CPM is a common metric used in digital advertising and marketing. CPM can be used to compare the effectiveness of different channels, such as Facebook and Google Ads, or even to compare different media types within a single channel, like video versus display advertising.
In this blog post, you’ll explore what CPM is in-depth:
- What it means.
- How you might use it in your business.
- How you can get started tracking CPM across your own campaigns.
What does CPM mean?
CPM is short for cost per mille, which means that you pay a certain amount to display your ad 1,000 times.
In digital marketing terms, an impression is any time an ad has been served to a user. For example, if the same user looks at two banner ads within one web page, they have seen two impressions, but if they see each of those banners on separate pages, then they’ve received four impressions.
Each time an impression occurs (for example: when someone views your banner), it costs you a certain amount of money because people only sometimes click on every advertisement that comes their way.
Benefits of CPM
CPM is a good indicator of an ad campaign’s value and effectiveness in generating leads or sales. A high CPM means that your ads are getting viewed at high rates by your target audience because they are being shown in places where they are likely to be relevant.
CPM can also give you insights into how well content is performing on various platforms. Suppose one platform has a lower CPM than another one. In that case, it may mean that people are more interested in reading articles related to your business topic on this site versus other ones—or perhaps there’s some other factor involved (such as higher traffic volume).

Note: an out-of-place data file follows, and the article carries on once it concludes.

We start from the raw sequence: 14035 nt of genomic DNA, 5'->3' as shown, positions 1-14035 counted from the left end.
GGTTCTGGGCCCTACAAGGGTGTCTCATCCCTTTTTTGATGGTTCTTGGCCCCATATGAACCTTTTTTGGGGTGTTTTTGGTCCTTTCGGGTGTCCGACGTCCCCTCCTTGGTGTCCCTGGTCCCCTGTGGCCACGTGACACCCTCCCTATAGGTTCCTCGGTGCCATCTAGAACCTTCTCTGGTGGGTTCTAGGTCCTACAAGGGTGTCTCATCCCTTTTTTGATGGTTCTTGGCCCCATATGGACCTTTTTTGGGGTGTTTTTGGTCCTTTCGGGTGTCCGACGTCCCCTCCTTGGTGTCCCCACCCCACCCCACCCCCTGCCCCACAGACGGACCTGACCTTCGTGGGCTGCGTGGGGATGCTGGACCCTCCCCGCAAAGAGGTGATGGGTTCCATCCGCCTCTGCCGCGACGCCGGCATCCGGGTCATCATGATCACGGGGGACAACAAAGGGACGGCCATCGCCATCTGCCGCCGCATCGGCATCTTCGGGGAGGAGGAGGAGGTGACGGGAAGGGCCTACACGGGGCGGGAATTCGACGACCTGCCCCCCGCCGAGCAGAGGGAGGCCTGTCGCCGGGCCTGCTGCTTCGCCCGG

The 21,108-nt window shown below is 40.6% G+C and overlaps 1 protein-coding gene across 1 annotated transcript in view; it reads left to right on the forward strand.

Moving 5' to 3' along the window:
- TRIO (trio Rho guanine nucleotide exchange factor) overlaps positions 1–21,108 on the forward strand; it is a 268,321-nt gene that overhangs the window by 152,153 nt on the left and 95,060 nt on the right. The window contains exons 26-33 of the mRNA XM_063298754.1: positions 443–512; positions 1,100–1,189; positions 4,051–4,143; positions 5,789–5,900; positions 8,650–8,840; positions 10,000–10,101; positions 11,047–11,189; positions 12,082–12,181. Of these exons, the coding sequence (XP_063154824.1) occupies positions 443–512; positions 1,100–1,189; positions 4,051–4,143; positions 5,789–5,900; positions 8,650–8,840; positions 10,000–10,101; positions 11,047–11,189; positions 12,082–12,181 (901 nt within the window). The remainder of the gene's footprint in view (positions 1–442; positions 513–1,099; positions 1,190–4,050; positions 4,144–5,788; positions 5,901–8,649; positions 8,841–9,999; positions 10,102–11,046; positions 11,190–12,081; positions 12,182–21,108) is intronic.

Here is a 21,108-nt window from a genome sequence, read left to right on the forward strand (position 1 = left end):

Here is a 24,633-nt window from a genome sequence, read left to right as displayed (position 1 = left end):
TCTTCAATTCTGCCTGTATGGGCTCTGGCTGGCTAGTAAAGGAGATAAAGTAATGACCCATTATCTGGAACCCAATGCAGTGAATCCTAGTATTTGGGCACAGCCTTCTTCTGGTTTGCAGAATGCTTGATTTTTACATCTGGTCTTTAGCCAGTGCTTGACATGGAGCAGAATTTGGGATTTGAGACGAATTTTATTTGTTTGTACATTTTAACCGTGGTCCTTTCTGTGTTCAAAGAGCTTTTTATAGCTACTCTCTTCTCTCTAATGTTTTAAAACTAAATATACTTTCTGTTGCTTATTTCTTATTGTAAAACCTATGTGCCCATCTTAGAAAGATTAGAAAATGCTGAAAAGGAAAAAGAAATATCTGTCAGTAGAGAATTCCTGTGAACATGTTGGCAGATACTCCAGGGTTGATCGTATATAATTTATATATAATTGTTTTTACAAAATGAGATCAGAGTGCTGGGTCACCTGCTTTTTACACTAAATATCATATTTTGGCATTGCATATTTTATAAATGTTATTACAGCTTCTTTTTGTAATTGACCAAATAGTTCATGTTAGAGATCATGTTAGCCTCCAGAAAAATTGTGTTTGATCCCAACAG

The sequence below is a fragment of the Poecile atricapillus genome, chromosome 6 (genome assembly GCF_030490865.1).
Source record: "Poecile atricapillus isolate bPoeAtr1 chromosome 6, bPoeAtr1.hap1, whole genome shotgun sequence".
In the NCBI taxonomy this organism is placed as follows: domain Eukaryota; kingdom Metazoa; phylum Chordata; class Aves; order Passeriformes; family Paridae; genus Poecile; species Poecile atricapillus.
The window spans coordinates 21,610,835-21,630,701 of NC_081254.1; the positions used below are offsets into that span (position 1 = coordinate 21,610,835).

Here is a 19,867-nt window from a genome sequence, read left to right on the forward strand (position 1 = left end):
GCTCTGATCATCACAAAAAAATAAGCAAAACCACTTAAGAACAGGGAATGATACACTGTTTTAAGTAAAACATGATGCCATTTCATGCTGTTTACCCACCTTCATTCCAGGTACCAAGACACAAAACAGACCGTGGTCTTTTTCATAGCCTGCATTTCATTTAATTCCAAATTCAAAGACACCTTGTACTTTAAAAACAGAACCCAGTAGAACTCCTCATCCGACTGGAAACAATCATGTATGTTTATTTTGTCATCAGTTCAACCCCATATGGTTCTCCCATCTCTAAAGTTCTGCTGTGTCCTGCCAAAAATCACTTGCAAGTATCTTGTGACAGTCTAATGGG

Experts like AdRoll say, “CPM is used in campaigns that are made to be seen by thousands and thousands of population.”
How can you increase an ad campaign’s CPM?
The number of people who see the ad is important because, obviously, if no one sees it then you aren’t likely to get many clicks.
However, optimizing your ads continues beyond increasing the number of impressions they receive. Your aim should be to increase not only how many times someone sees an ad but also how much time they spend on the site after seeing it. This can lead to a higher CPM since people are more likely to convert after seeing and interacting with an advertisement multiple times (and over a longer period of time).
It’s even better if that person has interacted with your website before because this means they’re more familiar with what you do, which makes them far more likely to convert into customers or leads than someone who hasn’t used any of your products or services yet. For example: If you are looking for running shoes online, you might try out several different brands until you find something that fits your needs best—this is why retargeting works so well!
In the end, it’s used in various ways, from calculating ad budgets to comparing costs for different channels. Knowing your CPM helps you decide where best to spend your advertising dollars and what kind of return on investment (ROI) you can expect for each campaign type. By keeping track of these figures over time, you can improve your overall performance by choosing the right mix of channels with high-value customers who buy often enough that they make up for the cost per impression (CPM).